The word design can be defined in many ways, but I like one of the Merriam-Webster’s definitions best where design is described as “the arrangement of elements or details in a product or
work of art.” So in other words, it is both how the colors in a painting make you feel, but also how the frame around that painting is constructed and holds that piece of art to the wall. But when it relates to architecture and the space around you where you live and work, what does design really mean?
Design in architecture can mean things like “the spatial relations of the void and the solid space,” “a harmonic juxtaposition of materiality,” or it can be as simple as “the bathrooms are centrally located for the convenience of everyone.” Making spaces and places that are beautiful and artistic are an important part of architectural design, but the seemingly simply details of where the restrooms are located, and how many cabinets you have can sometimes be even more important. When it comes to making sure the space around you helps your life and work function better, having a design team beside you that asks the right questions, and considers the easily overlooked functional tasks is how you create a space that works for you.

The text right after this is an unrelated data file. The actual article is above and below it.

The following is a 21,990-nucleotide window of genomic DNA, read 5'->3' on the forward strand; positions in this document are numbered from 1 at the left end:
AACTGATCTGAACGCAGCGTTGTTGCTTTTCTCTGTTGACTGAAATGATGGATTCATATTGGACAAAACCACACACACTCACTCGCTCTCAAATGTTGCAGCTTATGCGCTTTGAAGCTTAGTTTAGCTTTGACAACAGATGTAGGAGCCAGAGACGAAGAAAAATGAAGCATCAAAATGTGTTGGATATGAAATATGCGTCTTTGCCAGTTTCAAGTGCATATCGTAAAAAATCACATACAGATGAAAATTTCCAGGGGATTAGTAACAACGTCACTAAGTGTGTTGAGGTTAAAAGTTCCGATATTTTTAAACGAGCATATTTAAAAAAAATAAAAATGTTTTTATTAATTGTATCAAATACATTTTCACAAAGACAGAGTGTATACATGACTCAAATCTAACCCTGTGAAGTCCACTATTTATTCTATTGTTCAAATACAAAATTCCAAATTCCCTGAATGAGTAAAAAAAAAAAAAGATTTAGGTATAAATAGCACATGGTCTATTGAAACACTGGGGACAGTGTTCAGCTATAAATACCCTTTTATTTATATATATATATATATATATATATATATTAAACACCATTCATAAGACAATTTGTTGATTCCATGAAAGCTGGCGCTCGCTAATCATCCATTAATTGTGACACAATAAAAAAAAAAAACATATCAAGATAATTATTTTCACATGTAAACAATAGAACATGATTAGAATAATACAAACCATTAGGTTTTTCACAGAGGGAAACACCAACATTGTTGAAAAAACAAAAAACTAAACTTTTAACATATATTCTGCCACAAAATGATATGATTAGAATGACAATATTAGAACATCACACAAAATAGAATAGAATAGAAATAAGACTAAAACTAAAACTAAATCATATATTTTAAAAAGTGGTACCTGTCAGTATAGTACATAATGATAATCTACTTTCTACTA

That’s right, your space work for you. You did know that the role of the building around you is to make your life better and easier right? That is what design means to me; design is functionality that also happens to be attractive. The process of design is listening to you to find out what it is that you need to be successful, and then transforming that into a physical space that helps you be successful. This can be as simple as making sure your new office furniture is arranged correctly, or it can mean making sure your new building is tall enough to accept that new very expensive piece of equipment you just bought. Either way the design of how it WORKS matters just as much (or more) than how it looks. Don’t you want your space designed to work for you AND look the way you want it to?